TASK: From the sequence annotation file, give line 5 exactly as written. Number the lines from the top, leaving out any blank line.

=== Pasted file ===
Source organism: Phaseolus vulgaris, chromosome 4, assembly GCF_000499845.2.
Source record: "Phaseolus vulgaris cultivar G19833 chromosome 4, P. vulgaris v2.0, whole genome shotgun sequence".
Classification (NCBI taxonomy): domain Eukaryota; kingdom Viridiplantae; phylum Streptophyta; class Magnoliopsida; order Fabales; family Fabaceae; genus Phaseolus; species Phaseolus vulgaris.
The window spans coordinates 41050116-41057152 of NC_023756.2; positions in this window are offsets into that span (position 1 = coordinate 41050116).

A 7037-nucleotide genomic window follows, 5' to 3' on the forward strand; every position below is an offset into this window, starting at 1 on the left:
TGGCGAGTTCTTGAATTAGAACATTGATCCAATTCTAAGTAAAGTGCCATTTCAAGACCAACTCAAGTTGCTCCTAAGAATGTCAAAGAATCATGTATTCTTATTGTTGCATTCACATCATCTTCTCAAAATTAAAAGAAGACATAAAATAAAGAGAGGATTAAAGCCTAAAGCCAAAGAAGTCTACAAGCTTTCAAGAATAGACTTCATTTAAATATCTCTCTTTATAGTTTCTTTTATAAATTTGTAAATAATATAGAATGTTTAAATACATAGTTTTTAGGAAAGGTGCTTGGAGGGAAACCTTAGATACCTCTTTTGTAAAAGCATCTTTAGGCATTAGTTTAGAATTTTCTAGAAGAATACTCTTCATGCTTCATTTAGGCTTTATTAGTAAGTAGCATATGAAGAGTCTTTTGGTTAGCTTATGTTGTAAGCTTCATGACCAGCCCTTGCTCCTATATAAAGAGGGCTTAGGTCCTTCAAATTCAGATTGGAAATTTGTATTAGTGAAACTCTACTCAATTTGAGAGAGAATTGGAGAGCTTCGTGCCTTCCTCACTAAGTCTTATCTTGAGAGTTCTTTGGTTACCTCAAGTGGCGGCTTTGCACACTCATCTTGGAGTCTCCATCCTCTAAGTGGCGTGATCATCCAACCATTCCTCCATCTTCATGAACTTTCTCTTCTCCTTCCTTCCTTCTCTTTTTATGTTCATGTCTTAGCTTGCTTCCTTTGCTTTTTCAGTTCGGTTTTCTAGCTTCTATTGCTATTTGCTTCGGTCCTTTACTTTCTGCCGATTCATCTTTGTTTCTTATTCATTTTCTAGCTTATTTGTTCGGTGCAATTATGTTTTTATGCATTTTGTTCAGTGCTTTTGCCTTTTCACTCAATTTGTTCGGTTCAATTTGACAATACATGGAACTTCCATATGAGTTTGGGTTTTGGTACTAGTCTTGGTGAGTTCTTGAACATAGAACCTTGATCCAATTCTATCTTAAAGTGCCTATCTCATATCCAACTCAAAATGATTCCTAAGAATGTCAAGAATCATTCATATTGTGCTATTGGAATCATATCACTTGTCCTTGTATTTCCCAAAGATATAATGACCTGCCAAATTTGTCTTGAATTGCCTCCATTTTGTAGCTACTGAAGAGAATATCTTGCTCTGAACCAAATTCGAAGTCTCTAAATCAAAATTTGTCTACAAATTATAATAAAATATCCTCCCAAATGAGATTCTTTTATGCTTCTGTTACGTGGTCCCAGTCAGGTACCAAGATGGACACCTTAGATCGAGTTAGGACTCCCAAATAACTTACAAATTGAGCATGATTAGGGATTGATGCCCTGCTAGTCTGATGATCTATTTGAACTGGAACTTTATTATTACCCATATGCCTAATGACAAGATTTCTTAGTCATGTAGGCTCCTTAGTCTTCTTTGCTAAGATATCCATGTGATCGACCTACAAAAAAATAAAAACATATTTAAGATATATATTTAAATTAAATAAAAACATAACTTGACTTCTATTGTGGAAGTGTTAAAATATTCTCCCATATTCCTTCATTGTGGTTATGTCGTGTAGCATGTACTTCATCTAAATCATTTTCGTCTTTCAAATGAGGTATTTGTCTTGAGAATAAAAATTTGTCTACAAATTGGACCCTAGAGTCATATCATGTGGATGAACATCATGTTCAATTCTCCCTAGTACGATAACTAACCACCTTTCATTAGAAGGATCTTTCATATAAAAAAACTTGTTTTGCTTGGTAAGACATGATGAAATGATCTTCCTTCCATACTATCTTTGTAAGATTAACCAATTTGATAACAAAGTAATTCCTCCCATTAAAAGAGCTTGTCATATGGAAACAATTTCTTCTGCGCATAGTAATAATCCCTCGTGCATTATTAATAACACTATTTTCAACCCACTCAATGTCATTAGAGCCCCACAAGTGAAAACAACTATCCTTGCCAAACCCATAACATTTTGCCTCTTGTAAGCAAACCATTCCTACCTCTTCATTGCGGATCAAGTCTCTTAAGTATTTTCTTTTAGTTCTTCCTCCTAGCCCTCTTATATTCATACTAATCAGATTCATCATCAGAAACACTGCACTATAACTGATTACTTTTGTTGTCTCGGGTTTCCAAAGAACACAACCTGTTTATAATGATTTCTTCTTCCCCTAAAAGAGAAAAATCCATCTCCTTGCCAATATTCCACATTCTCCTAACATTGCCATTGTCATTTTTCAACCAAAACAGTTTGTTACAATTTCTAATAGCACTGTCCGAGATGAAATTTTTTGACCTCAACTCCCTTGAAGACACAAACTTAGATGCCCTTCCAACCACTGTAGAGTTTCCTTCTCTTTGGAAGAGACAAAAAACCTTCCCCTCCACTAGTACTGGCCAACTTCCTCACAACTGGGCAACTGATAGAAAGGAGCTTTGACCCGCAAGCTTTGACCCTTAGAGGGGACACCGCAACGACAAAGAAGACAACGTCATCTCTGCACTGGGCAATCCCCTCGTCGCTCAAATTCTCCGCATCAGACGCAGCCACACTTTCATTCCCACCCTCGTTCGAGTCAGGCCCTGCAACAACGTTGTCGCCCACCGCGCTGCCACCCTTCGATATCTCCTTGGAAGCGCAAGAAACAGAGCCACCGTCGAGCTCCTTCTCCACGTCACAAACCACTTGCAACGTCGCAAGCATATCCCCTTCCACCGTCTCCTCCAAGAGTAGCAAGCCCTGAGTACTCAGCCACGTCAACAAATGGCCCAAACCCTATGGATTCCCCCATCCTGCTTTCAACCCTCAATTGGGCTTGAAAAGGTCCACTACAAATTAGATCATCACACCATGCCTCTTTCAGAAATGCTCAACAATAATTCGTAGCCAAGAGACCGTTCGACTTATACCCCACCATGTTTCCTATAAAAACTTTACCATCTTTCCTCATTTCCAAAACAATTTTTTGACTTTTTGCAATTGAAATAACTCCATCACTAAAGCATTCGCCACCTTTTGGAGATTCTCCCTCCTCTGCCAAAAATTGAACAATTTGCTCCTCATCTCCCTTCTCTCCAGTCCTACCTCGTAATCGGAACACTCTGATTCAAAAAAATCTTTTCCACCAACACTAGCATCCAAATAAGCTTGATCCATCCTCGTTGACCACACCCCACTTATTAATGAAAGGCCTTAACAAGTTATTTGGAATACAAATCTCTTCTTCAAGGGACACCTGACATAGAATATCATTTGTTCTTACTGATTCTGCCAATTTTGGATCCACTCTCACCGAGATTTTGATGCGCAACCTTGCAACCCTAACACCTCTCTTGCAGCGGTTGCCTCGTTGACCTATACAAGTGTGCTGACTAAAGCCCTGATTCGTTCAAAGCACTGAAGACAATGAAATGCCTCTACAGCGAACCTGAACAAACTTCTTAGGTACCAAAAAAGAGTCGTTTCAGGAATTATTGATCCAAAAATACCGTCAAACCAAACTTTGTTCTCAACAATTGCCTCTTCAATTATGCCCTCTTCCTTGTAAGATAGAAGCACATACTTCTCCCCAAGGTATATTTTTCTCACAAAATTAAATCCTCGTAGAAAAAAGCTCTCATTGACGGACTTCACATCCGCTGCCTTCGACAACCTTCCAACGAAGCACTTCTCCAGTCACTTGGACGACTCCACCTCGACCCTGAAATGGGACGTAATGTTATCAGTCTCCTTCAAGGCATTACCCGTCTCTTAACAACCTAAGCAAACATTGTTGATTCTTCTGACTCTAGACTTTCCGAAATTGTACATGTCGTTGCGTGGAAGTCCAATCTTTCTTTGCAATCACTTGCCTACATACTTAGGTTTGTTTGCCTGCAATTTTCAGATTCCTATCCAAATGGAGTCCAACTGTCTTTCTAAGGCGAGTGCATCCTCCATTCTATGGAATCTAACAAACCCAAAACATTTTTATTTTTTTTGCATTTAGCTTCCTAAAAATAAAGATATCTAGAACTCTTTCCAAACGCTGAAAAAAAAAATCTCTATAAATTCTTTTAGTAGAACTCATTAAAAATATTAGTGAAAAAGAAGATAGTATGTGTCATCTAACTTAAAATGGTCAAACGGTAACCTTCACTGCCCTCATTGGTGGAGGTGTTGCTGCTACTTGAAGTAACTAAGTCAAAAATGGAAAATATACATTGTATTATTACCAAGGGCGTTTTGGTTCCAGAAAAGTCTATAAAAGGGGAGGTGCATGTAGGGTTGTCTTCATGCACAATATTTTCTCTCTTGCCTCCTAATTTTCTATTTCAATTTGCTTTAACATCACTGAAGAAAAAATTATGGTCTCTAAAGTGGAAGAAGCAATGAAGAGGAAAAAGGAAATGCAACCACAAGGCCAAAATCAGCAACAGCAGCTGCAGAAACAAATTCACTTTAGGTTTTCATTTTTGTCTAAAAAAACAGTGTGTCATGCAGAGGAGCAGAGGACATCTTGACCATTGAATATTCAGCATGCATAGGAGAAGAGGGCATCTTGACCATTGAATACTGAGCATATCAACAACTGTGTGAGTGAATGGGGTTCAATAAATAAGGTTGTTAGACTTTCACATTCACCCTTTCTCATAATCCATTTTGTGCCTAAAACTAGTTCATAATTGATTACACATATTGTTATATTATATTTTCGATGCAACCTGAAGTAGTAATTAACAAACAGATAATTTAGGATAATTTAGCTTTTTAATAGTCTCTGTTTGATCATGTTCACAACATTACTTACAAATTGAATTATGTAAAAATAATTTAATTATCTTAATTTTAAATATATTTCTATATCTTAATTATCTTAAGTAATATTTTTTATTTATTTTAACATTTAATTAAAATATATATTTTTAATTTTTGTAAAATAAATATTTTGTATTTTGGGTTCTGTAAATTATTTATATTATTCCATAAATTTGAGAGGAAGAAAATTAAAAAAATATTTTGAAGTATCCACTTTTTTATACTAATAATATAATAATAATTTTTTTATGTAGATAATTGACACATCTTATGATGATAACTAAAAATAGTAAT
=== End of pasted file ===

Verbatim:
A 7037-nucleotide genomic window follows, 5' to 3' on the forward strand; every position below is an offset into this window, starting at 1 on the left: